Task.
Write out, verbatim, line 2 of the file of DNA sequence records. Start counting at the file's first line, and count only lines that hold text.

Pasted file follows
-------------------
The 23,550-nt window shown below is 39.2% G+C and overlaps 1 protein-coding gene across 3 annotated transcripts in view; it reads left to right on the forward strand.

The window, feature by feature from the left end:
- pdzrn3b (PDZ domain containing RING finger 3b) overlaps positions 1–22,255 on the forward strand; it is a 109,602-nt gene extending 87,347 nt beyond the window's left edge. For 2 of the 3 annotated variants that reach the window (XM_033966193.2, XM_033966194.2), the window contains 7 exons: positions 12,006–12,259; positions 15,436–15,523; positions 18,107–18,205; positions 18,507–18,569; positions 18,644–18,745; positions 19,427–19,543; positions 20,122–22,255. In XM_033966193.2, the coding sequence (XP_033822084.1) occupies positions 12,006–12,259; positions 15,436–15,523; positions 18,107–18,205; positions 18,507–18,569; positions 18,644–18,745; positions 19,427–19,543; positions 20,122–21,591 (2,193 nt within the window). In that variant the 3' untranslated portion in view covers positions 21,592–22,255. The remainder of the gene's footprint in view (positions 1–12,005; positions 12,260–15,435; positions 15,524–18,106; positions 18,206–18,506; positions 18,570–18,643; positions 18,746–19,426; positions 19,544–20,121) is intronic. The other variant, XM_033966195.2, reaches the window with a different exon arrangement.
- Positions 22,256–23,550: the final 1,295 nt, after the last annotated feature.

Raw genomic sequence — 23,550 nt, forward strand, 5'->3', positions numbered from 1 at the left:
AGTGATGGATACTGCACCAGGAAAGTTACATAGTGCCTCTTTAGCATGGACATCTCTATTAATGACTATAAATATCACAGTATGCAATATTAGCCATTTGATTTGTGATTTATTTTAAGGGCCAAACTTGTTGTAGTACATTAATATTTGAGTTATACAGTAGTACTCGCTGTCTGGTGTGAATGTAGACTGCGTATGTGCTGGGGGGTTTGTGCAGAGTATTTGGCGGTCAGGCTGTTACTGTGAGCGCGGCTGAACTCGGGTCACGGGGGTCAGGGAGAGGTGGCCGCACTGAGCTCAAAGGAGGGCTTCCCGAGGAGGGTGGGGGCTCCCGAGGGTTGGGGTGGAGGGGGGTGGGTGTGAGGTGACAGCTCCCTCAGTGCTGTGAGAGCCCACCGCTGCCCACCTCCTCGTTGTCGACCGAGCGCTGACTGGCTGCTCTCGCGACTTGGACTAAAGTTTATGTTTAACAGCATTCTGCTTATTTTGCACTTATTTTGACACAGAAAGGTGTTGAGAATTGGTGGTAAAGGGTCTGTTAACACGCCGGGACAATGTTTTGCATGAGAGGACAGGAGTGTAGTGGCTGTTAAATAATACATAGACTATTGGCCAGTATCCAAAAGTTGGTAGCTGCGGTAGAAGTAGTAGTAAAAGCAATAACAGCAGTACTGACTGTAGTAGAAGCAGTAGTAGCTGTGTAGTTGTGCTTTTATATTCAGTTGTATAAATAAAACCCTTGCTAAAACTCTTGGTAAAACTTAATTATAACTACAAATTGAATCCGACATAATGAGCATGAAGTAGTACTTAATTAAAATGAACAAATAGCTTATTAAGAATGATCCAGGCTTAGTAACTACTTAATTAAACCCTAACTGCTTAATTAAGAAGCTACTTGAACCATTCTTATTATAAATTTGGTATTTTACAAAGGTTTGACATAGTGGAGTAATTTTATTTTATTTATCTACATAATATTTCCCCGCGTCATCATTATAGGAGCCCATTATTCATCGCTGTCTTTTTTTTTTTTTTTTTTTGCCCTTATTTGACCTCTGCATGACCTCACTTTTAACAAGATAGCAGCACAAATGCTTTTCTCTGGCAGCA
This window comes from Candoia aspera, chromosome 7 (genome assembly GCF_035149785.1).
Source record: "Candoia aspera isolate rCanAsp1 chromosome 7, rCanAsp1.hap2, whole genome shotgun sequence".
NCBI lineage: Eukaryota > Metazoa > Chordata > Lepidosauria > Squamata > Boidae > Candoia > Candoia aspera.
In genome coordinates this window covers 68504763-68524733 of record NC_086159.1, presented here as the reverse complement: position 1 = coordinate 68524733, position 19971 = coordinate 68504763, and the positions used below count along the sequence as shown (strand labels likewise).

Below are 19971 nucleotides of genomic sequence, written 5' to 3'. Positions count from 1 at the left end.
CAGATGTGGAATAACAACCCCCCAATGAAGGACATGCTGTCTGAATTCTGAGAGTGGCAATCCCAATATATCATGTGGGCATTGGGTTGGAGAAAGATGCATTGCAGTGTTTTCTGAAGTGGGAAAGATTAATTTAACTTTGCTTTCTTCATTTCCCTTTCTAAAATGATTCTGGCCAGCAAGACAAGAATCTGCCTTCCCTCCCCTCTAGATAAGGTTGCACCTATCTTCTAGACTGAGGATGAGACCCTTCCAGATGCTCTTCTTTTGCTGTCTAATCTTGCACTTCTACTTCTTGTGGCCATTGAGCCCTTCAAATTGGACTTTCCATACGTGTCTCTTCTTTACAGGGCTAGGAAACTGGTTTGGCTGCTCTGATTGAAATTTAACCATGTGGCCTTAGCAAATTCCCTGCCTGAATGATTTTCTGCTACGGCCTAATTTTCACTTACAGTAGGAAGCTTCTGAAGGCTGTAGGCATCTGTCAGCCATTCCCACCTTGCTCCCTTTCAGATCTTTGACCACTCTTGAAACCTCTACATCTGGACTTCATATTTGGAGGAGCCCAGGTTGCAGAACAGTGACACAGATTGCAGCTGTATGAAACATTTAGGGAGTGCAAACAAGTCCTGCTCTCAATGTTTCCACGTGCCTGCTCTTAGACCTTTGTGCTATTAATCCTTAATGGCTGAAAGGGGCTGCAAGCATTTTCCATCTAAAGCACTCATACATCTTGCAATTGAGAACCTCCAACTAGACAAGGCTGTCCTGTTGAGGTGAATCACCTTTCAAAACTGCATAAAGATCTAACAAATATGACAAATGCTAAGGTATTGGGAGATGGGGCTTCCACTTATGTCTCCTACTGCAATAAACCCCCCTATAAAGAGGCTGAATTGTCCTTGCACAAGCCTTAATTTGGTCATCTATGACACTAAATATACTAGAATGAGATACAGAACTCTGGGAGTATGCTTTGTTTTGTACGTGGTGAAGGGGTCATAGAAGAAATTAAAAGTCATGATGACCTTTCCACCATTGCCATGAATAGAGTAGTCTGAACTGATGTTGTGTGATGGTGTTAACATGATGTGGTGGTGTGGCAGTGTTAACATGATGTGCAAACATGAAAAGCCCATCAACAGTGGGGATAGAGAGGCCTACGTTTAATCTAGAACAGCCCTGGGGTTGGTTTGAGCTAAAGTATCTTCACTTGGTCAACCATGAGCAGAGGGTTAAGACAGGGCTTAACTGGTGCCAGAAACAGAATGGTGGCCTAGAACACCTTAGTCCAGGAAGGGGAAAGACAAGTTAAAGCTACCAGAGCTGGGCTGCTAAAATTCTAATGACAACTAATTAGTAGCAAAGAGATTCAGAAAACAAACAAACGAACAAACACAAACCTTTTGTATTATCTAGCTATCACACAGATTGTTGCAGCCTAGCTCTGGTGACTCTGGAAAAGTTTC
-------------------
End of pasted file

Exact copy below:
The window, feature by feature from the left end: